There were plenty of moments as a child and teen when I bemoaned having to learn mathematics. Especially algebra. So I prefer to use real-life examples.
This past weekend, I woke up to see in the weak morning light a typical scene…
Imagine a king-size bed, which can comfortably fit three human beings, or more if you are cozy.
On my 1/3 of the bed was me, and only me. In the middle and over a portion of my husband’s side of the bed, were our three dogs. I’d say about half of the bed was taken up by them. And my husband was curled into the small fraction that was left.
I got up and walked straight into my office to write the following question on my office blackboard…
I had a cleaning, and my husband is temporarily laid off from work, so he tackled this problem with her. Emily reportedly said, “Wow, this is an interesting math problem!”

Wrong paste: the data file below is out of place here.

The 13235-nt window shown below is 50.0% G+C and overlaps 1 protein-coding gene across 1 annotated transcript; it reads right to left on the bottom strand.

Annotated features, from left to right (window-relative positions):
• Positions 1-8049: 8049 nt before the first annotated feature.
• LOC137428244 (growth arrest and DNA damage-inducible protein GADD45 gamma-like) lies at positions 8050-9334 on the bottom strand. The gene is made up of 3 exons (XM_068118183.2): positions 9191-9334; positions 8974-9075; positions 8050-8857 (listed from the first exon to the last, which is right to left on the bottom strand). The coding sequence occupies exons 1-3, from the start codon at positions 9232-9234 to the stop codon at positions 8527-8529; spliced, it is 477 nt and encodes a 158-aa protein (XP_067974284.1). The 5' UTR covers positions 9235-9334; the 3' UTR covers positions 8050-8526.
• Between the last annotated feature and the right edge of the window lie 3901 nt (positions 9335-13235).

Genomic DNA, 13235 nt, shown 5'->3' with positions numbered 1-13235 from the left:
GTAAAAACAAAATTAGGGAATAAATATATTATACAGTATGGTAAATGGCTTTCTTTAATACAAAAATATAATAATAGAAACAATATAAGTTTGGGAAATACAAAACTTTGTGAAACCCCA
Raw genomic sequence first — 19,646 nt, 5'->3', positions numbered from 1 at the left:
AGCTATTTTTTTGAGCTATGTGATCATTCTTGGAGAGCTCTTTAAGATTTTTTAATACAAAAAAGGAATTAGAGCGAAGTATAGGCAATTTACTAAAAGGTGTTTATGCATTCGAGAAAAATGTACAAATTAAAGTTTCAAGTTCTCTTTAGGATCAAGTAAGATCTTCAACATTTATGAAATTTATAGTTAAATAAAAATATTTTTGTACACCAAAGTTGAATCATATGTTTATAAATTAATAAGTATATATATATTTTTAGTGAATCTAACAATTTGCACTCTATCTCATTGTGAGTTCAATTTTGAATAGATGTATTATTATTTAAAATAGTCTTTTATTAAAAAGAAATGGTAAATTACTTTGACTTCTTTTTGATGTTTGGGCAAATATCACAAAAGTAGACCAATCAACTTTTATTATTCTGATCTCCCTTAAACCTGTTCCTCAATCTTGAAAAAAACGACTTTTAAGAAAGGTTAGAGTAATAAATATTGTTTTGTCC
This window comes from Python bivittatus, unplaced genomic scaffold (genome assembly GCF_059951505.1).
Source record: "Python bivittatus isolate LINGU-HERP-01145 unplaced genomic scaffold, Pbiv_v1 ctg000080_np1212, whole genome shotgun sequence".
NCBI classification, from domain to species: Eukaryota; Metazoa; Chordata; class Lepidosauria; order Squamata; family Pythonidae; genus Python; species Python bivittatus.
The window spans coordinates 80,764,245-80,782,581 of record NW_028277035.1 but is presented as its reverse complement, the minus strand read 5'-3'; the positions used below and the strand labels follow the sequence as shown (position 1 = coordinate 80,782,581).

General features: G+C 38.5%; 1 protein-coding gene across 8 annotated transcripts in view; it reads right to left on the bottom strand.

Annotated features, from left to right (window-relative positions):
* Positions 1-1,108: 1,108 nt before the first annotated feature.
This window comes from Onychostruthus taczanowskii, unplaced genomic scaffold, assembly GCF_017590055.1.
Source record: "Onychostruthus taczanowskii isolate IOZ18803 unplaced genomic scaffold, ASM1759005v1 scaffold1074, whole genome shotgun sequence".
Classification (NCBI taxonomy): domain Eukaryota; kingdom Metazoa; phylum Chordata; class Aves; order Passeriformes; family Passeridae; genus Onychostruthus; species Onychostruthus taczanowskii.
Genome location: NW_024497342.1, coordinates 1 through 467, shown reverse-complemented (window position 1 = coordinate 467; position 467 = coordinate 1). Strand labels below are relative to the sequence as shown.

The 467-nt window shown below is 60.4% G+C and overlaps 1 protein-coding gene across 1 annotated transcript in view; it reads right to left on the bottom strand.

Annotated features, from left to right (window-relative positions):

They worked it out with pie charts.
I guess I’ll explain LCD (least common denominator) another time…
And here is what Em came up with…
Soooo much better than a boring worksheet. And she understood it and enjoyed it!
Math doesn’t have to be boring old worksheets or a long line of problems to solve. Sometimes it can be as straightforward as the problem above.
Next on my list?
Figuring out how much in purchases I need to make on my Capital One Travel Rewards credit card to pay for two one-way flights to Europe in 2020!
Round trip prices as well…
So if I have two $700 tickets to buy, I need to either pay $1,400 or have accrued 140,000 in travel miles. Which is the equivalent of spending $112,000. By April of 2020. That means an average of $3,111 per month of transactions.
I’m thinking this rewards card sucks donkey butt.
Math Lesson for tomorrow: Why My Rewards Card sucks donkey butt